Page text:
Dr. Sally Poston didn’t just fall into the veterinary field. She loves biology and animals, but most of all, she loves helping others. This is what pointed her in the direction of owning her own veterinary clinic in Cleveland, Animal Medical Center.
Dr. Sally Poston, DVM, didn’t just fall into the veterinary field. She loves biology and animals, but most of all, she loves helping others. This is what pointed her in the direction of owning her own veterinary clinic in Cleveland, Animal Medical Center.
When asked what attracted her to veterinary medicine, Poston pauses for a few moments, stirring her tea, and replies, “I love to play Sherlock. I love to think through and solve a problem from start to finish. So, when we get owners who will let us run blood tests, other tests, sometimes perform exploratory surgery (to work out the problem) — when we get it right — that makes it all worthwhile.”
She was born in New Orleans, but grew up in Oak Ridge. Her mother and father were both physicists. She studied at the University of Tennessee starting in 1980, became a member of the ROTC program in 1982, and earned a scholarship as a part of ROTC. She completed her undergraduate work with a degree in biology. Poston was in the Army from 1985-90 and was stationed in various locations such as Arizona, Washington, Korea (five times), Japan and Hawaii.
She spent her time in the service as a military intelligence officer and met her husband of 28 years, Bryant Poston, in Hawaii while he was an aviation officer who flew helicopters. Upon completing her military career, Poston eventually happened upon the career advice book ‘What Color is Your Parachute?’ by Richard N. Bolles. The book is a billed as a “practical guide for job-hunters and career changers,” but is remembered as a guide for soul-searching.
Poston said of ‘Parachutes,’ “It’s a process. You have to be honest with yourself (when completing the exercises), because no one is going to see it but you.”
She credits the experience of that book with helping to define her both personally and professionally on her path to veterinary medicine. She eventually completed her doctorate of veterinary medicine at the University of Tennessee in 1994. Poston purchased Animal Medical Center in March 2001.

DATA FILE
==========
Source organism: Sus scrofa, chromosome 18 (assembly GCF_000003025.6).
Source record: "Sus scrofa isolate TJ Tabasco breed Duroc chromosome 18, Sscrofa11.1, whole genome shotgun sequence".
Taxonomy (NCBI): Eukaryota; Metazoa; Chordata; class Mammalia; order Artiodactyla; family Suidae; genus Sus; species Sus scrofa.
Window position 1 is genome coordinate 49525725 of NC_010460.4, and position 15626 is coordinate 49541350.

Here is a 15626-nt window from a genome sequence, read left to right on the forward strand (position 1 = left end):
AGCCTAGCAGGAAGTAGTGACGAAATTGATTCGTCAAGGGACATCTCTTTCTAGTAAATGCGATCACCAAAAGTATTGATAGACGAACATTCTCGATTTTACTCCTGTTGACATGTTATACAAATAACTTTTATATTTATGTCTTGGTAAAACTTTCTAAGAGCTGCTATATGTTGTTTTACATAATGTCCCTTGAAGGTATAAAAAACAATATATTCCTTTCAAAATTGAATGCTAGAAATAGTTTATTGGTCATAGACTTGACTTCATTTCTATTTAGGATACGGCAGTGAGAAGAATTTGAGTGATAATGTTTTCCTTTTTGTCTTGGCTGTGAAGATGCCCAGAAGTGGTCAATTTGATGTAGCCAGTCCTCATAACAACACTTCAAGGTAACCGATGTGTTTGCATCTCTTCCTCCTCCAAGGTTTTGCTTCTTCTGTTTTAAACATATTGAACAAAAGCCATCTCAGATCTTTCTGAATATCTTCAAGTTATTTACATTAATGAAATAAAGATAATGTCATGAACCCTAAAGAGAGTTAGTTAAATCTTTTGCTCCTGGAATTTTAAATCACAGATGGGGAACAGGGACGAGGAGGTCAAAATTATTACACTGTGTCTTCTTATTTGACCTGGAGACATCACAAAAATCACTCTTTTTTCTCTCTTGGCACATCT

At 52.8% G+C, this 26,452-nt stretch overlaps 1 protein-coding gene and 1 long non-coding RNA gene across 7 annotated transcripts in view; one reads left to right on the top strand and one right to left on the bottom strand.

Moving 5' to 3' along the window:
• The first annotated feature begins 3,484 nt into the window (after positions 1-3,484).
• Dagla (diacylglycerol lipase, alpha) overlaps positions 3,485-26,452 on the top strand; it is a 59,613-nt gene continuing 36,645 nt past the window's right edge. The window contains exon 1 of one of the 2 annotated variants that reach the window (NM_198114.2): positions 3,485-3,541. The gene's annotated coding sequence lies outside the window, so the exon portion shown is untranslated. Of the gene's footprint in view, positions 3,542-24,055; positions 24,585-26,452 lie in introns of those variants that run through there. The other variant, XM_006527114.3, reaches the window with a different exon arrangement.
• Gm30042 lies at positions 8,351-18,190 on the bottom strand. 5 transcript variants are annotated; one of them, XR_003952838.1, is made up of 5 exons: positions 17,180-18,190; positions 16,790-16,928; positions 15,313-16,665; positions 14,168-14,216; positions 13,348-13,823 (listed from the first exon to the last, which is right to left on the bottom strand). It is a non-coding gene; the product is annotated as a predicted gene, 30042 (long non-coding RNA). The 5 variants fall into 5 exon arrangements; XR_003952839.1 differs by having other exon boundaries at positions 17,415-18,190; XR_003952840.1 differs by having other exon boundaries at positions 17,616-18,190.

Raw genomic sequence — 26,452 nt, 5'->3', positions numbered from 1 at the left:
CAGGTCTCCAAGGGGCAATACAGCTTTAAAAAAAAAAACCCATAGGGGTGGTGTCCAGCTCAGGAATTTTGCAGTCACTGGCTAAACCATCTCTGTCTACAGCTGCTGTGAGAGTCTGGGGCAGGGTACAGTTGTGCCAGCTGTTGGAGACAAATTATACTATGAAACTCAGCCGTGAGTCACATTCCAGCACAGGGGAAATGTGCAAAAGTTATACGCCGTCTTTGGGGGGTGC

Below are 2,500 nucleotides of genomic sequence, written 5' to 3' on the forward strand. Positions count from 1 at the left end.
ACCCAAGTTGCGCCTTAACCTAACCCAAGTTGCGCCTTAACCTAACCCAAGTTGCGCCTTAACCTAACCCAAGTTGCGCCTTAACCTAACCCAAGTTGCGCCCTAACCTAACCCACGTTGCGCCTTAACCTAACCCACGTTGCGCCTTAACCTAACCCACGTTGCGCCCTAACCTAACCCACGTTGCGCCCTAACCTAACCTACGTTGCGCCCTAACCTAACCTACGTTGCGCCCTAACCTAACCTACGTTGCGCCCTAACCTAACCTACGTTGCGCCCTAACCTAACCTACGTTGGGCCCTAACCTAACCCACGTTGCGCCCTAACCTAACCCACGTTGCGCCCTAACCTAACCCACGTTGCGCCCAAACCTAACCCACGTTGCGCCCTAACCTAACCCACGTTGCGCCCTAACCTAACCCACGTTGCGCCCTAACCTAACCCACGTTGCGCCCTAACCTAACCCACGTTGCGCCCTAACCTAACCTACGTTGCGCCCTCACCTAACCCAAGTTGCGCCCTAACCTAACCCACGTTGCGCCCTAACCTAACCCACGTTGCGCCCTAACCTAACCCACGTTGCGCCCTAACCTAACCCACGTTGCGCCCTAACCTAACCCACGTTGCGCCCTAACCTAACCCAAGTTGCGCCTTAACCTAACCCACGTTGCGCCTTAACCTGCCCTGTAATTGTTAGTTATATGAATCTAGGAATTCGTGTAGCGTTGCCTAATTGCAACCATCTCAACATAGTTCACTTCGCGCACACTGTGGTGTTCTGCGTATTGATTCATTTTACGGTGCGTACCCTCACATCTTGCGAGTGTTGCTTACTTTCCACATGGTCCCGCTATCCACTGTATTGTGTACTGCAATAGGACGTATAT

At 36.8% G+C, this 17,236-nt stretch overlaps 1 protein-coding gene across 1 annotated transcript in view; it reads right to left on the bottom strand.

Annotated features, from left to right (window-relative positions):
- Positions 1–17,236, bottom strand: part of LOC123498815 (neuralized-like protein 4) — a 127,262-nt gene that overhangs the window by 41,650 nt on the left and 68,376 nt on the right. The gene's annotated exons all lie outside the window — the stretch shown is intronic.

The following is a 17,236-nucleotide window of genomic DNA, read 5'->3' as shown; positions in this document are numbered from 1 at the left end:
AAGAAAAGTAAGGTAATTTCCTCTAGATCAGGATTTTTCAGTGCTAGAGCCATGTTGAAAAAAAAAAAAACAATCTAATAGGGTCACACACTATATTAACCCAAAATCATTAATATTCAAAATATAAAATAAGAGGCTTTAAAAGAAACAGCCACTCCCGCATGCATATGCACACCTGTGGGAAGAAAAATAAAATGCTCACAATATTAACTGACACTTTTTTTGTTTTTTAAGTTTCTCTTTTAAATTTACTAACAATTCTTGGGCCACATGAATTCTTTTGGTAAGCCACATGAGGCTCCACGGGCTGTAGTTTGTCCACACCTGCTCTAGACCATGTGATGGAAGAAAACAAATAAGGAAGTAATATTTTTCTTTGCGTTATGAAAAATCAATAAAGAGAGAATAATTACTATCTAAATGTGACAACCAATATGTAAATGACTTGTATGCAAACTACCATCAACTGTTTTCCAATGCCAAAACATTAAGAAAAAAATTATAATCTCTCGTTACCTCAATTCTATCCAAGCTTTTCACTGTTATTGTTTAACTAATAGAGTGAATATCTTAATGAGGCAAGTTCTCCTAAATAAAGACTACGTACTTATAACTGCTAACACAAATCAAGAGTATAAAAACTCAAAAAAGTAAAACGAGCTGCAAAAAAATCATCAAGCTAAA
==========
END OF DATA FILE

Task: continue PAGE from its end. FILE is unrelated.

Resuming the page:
She says the biggest problem her profession faces is a shortage of schools for veterinary students. There are approximately 30 schools or colleges of veterinary medicine in the U.S. that are accredited or have accreditation pending.
“Because there are so few vet schools, there is a shortage of doctors — specifically large animal vets,” she said. “There is a lot of stuff you can do with a veterinary degree. You don’t have to own your own practice. You can work for the government. You can do research. There are a ton of places for this profession.”
Poston doesn’t just reserve her work for the Cleveland community within Animal Medical Center itself. “When you have your own practice, these four walls can become all you know.” So, she joined the Bradley Sunrise Rotary Club in 1996, a mere three months after its inception.
“Not only is Sally a blessing to the veterinary community but to the Cleveland community as well,” said Kim Ingram Davis, co-owner of Duncan Ingram Inc. and office manager at Bradley-McMinn Pet Emergency Clinic. “She continues to be an inspiration to me. (She is) definitely one of my ‘heroes!’”
Initially, the Rotary club allowed Poston to network with other professionals, but she soon found that she had many friends who were fellow Rotarians. One such fellow Rotarian is “Dr. Bill.”
When asked whom she admires as a role model or mentor, Poston said, “Dr. Bill.” According to Poston, using the "Doctor" title in conjunction with the person’s first name in the veterinary world means that they have gained your respect. Dr. Bill is known to the Cleveland community as Dr. William F. Johnson, chief of staff at Tennova. “He is just a very genuine person,” said Poston.
Her friendship with Johnson through Bradley Sunrise Rotary and Broad Street Methodist Church led her to some of her proudest achievements: the mission work and water purification project in Honduras.
The joint venture between Bradley Sunrise Rotary and Broad Street Methodist has taken her to Honduras several times, each time installing water purification systems that help to remove worms and parasites from the available water supply and educating the local communities there about those dangers.
“Education has been shown to be the No. 1 obstacle for helping people overcome poverty, but a clean water supply has been shown to be the second most important part of helping those in need. If they are sick all the time, it’s hard to learn and help yourself,” said Poston. “I’m very proud of the work I’ve done with Rotary.”
In addition to the work that Poston does with the Rotary club, she gives some of her time to help the Polk County nonprofit Safe Haven Animal Rescue Program, or SHARP, which offers assistance to dogs and cats in need within Polk County.
When she isn’t booked up at Animal Medical Center, helping local nonprofits or away on important mission trips, she loves to travel. Some of the destinations that she’s visited include England, Honduras, Costa Rica, Montana, British Columbia, Africa, India, and the Caribbean Islands.
Poston and her husband, Bryant, have 2 dogs: Ammo and Buckshot; and four cats: Mayhem, Ladybug, J.C. and Charlie.
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